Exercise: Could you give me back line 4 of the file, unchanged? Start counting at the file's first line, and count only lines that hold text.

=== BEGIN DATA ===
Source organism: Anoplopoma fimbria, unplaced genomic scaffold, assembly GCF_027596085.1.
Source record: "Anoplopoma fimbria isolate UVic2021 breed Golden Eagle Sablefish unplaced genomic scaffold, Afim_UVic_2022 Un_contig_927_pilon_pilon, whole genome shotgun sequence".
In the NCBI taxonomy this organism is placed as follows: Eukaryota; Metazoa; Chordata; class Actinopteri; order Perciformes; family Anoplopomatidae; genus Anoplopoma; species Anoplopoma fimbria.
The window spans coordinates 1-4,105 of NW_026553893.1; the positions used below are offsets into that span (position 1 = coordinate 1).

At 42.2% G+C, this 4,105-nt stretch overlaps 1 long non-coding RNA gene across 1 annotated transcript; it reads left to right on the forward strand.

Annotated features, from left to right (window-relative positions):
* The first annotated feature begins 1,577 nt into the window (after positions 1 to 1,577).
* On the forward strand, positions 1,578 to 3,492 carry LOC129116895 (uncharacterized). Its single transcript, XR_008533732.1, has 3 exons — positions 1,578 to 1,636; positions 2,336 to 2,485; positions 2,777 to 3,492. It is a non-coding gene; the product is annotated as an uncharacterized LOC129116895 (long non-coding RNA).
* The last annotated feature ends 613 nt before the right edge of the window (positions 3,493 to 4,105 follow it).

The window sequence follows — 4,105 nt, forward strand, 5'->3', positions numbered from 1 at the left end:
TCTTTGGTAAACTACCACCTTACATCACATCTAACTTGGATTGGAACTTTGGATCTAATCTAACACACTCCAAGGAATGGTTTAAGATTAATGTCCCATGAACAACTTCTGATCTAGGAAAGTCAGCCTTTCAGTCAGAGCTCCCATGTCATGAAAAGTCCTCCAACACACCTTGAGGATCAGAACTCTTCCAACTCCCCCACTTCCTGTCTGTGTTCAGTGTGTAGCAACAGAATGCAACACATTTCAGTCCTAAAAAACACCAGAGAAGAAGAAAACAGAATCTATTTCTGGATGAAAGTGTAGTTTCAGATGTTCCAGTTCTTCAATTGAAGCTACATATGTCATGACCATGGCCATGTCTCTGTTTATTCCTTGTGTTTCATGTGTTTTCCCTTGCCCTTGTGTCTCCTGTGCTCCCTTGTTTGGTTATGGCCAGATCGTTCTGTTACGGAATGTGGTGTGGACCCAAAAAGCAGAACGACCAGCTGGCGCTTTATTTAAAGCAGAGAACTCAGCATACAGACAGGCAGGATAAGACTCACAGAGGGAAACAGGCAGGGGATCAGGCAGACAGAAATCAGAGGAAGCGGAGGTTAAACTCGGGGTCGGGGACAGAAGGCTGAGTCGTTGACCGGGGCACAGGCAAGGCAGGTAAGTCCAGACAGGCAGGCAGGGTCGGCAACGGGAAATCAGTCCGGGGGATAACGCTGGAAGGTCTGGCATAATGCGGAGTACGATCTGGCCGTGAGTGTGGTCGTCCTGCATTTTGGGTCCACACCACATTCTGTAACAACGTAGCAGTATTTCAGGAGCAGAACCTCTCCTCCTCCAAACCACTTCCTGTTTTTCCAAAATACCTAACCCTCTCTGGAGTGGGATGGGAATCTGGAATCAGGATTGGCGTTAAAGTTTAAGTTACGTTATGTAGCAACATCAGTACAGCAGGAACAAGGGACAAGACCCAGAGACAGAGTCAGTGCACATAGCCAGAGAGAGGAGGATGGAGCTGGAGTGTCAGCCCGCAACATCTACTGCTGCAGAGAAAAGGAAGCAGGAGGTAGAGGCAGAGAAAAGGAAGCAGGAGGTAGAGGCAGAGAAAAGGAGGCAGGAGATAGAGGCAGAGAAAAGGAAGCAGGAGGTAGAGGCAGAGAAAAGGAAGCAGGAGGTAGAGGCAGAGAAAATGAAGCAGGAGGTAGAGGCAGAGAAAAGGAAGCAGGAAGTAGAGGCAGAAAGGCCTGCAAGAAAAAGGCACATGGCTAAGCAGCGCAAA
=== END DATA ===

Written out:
The window spans coordinates 1-4,105 of NW_026553893.1; the positions used below are offsets into that span (position 1 = coordinate 1).